Inside FBI’s Decade Hunt to Find ‘Most Wanted’ Man Accused of Killing His Daughters

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It wasn’t long before authorities suspected that Yaser Said was involved in the murder of his two teenage daughters, whose bullet-ridden bodies were found in an orange Jet Taxi cab on New Year’s Day in 2008.

Said, who was the last person seen with 17-year-old Sarah and 18-year-old Amina, was nowhere near the taxi when it was found outside a hotel near Dallas — despite a 911 call from one of the daughters who insisted that he “shot” them. When officials finally arrived at Said’s home, authorities were surprised to learn that the father of three had vanished into thin air. The next day, Said was charged with two counts of capital murder in what prosecutors have described as an “honour killing.”

But former investigators and witnesses who testified on behalf of the prosecution in Said’s trial in Dallas County Court explained how it took a 12-year manhunt before the suspect was actually apprehended. In the meantime, Said is said to have taken extreme measures to evade the police while he was on the FBI’s Most Wanted List, including enlisting the help of his son and brother and jumping off an apartment patio after being spotted by a maintenance worker. .

He was finally found in 2020, hiding in a house in Justin, Texas, about 40 minutes from the grisly crime scene. According to authorities, the house had a hidden room in the back of a converted garage with a cot.

“We didn’t know where he was,” former Irving detective Joe Hennig told the jury on Friday, stating that authorities had found new evidence that he had left the country. “We don’t know where he was those 12 years.”

Said, 64, pleaded not guilty to the murder charge for the crime his lawyers claimed was only being put on him because he is Muslim. Prosecutors, however, allege that Said was “obsessed with possessions and control” and killed his daughters after learning that the teens had boyfriends and tried to run away.

In the past three days in court, prosecutors and witnesses detailed the power, control and fear he wielded, including choosing where the family would live and who they would communicate with.

“He checked what they did, who they spoke to, who they could be friends with, whether they could date — and who they could — and he checked everything in his household,” prosecutor Lauren Black said during opening statements on Tuesday.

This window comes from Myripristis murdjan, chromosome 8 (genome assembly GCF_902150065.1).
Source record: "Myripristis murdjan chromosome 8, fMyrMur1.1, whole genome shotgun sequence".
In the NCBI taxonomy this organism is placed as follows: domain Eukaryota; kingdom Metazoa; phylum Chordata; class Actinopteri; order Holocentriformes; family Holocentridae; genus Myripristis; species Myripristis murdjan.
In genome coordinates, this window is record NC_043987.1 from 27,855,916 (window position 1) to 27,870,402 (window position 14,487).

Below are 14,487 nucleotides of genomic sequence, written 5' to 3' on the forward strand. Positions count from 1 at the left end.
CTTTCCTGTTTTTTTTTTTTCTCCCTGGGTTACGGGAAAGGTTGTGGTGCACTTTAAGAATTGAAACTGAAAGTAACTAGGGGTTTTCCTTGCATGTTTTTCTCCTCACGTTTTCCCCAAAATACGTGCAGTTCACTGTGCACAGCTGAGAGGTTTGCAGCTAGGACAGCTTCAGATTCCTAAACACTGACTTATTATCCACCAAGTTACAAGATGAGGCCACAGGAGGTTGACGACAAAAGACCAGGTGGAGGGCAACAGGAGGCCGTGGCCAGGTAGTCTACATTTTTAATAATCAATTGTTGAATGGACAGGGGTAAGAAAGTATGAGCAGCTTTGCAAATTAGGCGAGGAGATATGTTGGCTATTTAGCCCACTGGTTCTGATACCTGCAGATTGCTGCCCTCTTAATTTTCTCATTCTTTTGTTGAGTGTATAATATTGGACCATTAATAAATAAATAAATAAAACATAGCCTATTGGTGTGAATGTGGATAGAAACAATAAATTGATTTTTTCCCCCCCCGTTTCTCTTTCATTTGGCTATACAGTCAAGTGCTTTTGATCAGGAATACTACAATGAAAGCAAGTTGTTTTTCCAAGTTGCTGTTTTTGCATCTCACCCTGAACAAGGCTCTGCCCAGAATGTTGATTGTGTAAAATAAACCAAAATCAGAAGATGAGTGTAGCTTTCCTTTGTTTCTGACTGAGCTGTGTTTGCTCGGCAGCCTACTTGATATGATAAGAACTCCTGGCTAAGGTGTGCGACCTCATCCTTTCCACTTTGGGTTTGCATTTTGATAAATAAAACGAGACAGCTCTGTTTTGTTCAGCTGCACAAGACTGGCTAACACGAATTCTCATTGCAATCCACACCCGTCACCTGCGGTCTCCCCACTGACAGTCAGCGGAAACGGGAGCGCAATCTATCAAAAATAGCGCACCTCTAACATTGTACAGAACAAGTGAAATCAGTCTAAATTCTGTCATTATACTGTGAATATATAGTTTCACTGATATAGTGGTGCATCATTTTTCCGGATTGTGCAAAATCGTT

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In the weeks leading up to the murders, Said had reportedly grown “boosted” after feeling he had lost this power over his wife and daughters, who had dated non-Muslim men and planned to attend college. However, it wasn’t until December 2007, when prosecutors alleged that Said put a gun to Amina’s head and threatened to kill her, that the teens and their mother began devising their plan to escape shortly before Christmas.

As the patio doors and shrubbery were left on the ground, investigators thought someone was climbing “over the balcony.”

Said’s ex-wife, Patricia Owens, told jurors Friday that she and her daughters escaped to Oklahoma on Christmas Day. The next day, however, Said reported them missing to the Lewisville Police Department and asked Amina and Sarah to eventually return to the Dallas area on New Year’s Eve. Authorities have not disclosed where the teen’s brother, Islam Said, was at the time.

Owens testified that she would “stay at home” while her husband drove her daughters around to get food and talk. Authorities believe the daughters were shot dead near the Omni Hotel before 7.30pm. Around that time, Sarah Said called 911 twice, insisting she was “dying” after her father shot her.

“She’s asking for help and she’s calling her killer, her father, Yaser Said,” Black said of Sarah’s 911 call played in front of jurors this week.

Authorities later learned that the taxi the girls found was not actually Said’s lease car, but one he had borrowed from a fellow driver, Jihad Tafal. Tafal told jurors on Thursday that Said had to borrow his car a few days before Christmas, citing his disdain for the owner of the car he usually leased. Former Irving police detective John Schingle told jurors that while the orange cab usually had a GPS, it was remarkably turned off on New Year’s Eve.

“There are almost 24 hours where we don’t know where that taxi went,” Schingle added.

Randall Johnson, who was Irving’s lead police detective in the case until mid-2008, testified in court on Thursday that Owens had given authorities a box of ammunition when they arrived at Said’s home after the murders. Among the bullets, he said, were 9-millimeter Lugers that matched bullet casings removed from the cabin.